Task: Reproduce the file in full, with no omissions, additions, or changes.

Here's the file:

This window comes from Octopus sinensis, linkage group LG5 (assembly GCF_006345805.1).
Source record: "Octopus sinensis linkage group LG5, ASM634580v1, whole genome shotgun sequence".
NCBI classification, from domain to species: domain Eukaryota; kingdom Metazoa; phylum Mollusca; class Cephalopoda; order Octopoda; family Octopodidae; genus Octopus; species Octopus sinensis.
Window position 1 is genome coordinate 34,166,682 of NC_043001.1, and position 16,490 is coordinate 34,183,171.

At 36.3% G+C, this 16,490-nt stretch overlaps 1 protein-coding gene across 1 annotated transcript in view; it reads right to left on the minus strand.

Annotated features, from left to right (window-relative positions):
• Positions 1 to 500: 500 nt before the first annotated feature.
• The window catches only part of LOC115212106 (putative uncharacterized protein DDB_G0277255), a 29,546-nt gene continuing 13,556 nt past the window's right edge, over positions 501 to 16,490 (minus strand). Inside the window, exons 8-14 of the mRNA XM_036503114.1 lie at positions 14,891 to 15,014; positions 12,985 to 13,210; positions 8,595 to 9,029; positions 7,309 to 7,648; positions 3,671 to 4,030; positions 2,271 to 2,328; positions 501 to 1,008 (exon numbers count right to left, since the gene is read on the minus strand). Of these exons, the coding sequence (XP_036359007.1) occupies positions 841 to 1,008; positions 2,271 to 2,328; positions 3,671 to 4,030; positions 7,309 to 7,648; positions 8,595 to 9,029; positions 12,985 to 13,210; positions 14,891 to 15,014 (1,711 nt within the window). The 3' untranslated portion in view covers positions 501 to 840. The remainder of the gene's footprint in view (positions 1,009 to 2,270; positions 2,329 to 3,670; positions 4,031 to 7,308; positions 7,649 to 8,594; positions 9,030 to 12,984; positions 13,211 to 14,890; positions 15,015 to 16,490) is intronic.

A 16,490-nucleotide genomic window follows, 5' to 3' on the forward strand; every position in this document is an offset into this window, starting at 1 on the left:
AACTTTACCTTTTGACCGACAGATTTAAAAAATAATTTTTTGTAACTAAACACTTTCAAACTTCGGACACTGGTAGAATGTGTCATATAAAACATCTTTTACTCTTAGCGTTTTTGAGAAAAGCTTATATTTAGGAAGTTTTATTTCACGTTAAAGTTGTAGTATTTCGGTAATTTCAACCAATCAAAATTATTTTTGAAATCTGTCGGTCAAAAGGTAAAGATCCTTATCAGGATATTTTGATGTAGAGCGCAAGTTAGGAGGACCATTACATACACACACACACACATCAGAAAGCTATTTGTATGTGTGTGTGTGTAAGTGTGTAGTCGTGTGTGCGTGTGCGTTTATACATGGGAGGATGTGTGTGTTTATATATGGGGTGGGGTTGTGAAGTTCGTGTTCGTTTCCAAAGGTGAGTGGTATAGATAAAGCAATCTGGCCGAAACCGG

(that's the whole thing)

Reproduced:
This window comes from Octopus sinensis, linkage group LG5 (assembly GCF_006345805.1).
Source record: "Octopus sinensis linkage group LG5, ASM634580v1, whole genome shotgun sequence".
NCBI classification, from domain to species: domain Eukaryota; kingdom Metazoa; phylum Mollusca; class Cephalopoda; order Octopoda; family Octopodidae; genus Octopus; species Octopus sinensis.
Window position 1 is genome coordinate 34,166,682 of NC_043001.1, and position 16,490 is coordinate 34,183,171.

At 36.3% G+C, this 16,490-nt stretch overlaps 1 protein-coding gene across 1 annotated transcript in view; it reads right to left on the minus strand.

Annotated features, from left to right (window-relative positions):
• Positions 1 to 500: 500 nt before the first annotated feature.
• The window catches only part of LOC115212106 (putative uncharacterized protein DDB_G0277255), a 29,546-nt gene continuing 13,556 nt past the window's right edge, over positions 501 to 16,490 (minus strand). Inside the window, exons 8-14 of the mRNA XM_036503114.1 lie at positions 14,891 to 15,014; positions 12,985 to 13,210; positions 8,595 to 9,029; positions 7,309 to 7,648; positions 3,671 to 4,030; positions 2,271 to 2,328; positions 501 to 1,008 (exon numbers count right to left, since the gene is read on the minus strand). Of these exons, the coding sequence (XP_036359007.1) occupies positions 841 to 1,008; positions 2,271 to 2,328; positions 3,671 to 4,030; positions 7,309 to 7,648; positions 8,595 to 9,029; positions 12,985 to 13,210; positions 14,891 to 15,014 (1,711 nt within the window). The 3' untranslated portion in view covers positions 501 to 840. The remainder of the gene's footprint in view (positions 1,009 to 2,270; positions 2,329 to 3,670; positions 4,031 to 7,308; positions 7,649 to 8,594; positions 9,030 to 12,984; positions 13,211 to 14,890; positions 15,015 to 16,490) is intronic.

A 16,490-nucleotide genomic window follows, 5' to 3' on the forward strand; every position in this document is an offset into this window, starting at 1 on the left:
AACTTTACCTTTTGACCGACAGATTTAAAAAATAATTTTTTGTAACTAAACACTTTCAAACTTCGGACACTGGTAGAATGTGTCATATAAAACATCTTTTACTCTTAGCGTTTTTGAGAAAAGCTTATATTTAGGAAGTTTTATTTCACGTTAAAGTTGTAGTATTTCGGTAATTTCAACCAATCAAAATTATTTTTGAAATCTGTCGGTCAAAAGGTAAAGATCCTTATCAGGATATTTTGATGTAGAGCGCAAGTTAGGAGGACCATTACATACACACACACACACATCAGAAAGCTATTTGTATGTGTGTGTGTGTAAGTGTGTAGTCGTGTGTGCGTGTGCGTTTATACATGGGAGGATGTGTGTGTTTATATATGGGGTGGGGTTGTGAAGTTCGTGTTCGTTTCCAAAGGTGAGTGGTATAGATAAAGCAATCTGGCCGAAACCGG